“We have to stay at the Deerfield Inn,” said Kathie. “It’s the only place in town. We have to eat there too — no other restaurants.” She meant places that were convenient to Historic Deerfield — there actually are other places to stay and eat in the greater Deerfield area. But I’m all for convenience, especially if it means not having to get back into a car after a long drive from wherever we’d spent the previous night.
The Deerfield Inn is on Main Street, in the middle of the historic district, a few houses down from the town green and directly across the street from Historic Deerfield’s visitor center. It doesn’t get much more convenient than that. It opened in 1884 on the site of an earlier inn (that had burnt down), and had been operating ever since. It belongs to Historic Deerfield, so along with our bed and breakfast, we got free 3-month memberships to the museum. That meant we got free entry into all of their houses and exhibits.
We were a bit disappointed to find, upon checking in, that we were not in the main part of the inn. We were in the carriage house: a separate, large, red barn-like structure behind the main inn. But our disappointment lasted only until we saw the room. It was huge — probably twice as large as a room in the main inn would have been. Traveling with a friend and asking for two beds usually means giving up space. We were lucky that on this trip, the Inn at Shelburne Farms and the Deerfield Inn had space aplenty. You can’t tell from the photo, but there’s another part of the room with a seating area.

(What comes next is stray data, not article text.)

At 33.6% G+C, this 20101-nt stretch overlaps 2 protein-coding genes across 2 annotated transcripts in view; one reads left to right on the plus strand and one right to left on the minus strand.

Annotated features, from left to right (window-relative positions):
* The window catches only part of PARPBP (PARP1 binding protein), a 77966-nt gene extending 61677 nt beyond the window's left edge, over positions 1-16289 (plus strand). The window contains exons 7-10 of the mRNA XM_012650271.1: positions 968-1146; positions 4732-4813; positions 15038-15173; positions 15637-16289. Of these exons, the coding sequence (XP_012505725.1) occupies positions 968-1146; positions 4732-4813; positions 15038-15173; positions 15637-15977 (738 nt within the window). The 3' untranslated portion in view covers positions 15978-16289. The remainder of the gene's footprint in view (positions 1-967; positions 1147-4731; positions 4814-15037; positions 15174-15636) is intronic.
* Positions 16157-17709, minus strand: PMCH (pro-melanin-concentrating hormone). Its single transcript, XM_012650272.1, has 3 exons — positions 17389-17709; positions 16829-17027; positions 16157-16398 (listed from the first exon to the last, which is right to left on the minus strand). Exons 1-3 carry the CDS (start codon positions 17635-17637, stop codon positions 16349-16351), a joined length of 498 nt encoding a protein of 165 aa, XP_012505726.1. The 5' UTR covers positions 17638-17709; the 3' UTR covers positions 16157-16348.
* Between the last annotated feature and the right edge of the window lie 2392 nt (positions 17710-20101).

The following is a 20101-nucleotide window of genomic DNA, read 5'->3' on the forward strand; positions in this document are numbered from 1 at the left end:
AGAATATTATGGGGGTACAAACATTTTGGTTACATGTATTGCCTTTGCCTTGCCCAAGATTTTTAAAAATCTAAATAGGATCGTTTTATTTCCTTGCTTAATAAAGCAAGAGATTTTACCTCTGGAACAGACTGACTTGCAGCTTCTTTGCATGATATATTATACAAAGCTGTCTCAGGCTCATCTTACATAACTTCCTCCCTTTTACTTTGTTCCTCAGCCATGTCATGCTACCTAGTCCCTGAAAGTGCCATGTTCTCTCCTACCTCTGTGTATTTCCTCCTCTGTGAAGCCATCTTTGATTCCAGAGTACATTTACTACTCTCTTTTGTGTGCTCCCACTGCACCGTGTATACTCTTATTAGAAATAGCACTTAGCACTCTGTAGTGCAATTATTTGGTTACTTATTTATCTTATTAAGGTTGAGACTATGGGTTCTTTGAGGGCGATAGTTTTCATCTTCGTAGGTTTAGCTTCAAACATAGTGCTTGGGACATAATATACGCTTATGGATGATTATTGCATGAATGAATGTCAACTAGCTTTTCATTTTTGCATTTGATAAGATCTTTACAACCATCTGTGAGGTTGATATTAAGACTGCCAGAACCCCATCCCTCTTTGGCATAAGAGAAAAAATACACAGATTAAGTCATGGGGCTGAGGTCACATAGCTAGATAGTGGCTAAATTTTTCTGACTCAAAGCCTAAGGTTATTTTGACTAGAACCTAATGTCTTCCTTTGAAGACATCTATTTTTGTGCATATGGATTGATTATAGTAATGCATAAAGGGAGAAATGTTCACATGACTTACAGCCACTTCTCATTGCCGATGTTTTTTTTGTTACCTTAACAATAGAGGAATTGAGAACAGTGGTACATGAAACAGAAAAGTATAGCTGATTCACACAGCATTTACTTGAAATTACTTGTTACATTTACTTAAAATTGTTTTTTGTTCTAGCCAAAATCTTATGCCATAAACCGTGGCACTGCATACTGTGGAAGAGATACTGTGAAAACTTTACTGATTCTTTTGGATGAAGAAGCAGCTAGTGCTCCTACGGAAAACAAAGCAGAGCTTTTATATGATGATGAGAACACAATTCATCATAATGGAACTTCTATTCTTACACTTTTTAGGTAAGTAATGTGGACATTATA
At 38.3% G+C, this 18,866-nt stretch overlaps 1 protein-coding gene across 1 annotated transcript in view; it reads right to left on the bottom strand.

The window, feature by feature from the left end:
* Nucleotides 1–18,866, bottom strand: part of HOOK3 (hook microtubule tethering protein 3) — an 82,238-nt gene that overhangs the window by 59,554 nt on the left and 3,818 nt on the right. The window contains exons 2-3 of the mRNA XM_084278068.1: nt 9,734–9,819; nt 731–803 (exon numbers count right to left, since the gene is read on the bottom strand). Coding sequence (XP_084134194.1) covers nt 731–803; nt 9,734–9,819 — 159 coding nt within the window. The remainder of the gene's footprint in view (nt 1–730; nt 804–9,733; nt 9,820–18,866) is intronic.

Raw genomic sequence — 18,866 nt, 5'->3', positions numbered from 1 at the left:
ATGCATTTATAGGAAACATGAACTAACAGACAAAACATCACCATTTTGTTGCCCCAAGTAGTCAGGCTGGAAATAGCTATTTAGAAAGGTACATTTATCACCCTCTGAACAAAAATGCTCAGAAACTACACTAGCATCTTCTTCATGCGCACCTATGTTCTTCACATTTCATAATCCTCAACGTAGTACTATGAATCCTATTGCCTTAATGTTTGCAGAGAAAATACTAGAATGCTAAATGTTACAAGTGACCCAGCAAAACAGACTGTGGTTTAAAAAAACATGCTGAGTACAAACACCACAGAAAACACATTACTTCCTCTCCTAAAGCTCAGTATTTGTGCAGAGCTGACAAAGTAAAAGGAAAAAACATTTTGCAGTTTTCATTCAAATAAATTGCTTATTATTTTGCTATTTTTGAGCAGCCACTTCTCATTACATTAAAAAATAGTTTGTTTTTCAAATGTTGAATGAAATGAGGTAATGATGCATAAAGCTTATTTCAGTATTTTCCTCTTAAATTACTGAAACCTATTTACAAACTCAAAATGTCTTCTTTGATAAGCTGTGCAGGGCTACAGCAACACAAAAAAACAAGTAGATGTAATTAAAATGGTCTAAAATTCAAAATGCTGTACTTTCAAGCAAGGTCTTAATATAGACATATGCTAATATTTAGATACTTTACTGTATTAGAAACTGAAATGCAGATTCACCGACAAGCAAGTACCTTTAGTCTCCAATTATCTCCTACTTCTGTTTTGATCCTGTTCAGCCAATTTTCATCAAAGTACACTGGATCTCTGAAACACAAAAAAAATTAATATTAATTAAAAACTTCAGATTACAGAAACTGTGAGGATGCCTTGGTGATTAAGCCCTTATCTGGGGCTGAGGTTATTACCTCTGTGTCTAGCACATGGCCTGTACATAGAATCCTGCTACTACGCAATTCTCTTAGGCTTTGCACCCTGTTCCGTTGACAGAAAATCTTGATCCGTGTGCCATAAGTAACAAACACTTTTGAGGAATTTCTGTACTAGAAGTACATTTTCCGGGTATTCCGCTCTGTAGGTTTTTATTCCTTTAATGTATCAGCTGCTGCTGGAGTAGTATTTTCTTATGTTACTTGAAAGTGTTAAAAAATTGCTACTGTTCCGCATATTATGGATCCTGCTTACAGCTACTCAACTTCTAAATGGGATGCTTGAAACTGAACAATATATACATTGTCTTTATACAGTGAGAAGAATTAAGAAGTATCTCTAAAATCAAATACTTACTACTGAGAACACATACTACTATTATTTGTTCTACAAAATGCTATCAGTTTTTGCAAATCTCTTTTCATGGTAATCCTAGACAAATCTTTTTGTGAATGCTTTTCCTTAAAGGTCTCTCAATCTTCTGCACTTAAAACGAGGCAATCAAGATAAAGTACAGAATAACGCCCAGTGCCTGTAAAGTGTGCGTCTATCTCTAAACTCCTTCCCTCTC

Dinner involved wandering the few feet from our room to Champney’s, their restaurant in the main inn. I’m not much of an alcohol drinker. I’d say that I average one glass of wine about every two months. But when our waitress/bartender said, “I make a great ginger martini,” I liked the sound of it. She wasn’t lying. Best. Drink. Ever. Now, every Friday afternoon, I actually consider driving the six hours from my house to Deerfield to have one.
Our experience with Champney’s food was mixed. I started with mushroom soup and Kathie started with fried oysters. Both were delicious. Then we had the same entree: roast chicken with cheddar grits and collards. I thought that the chicken was okay, but the cheddar grits could have been cheesier and the collards were a little gritty and bitter. I admit: I’m a southern grits and collards snob.
We had a better food experience at Champney at breakfast the next morning. It’s the first time I’d come across an “order anything you want off the full-service restaurant’s breakfast menu and it’s included in the price of the room” B&B breakfast. Champney’s describes itself as “farm to fork” and the breakfast made me a believer. The food looked beautiful and tasted gloriously fresh.
Service, from the three waitresses we had a Champney’s and from the inn’s front desk staff, was perfect. They’re also a dog-friendly hotel. Jack, who was on the hotel’s PR staff, was wandering the lobby as we were checking out.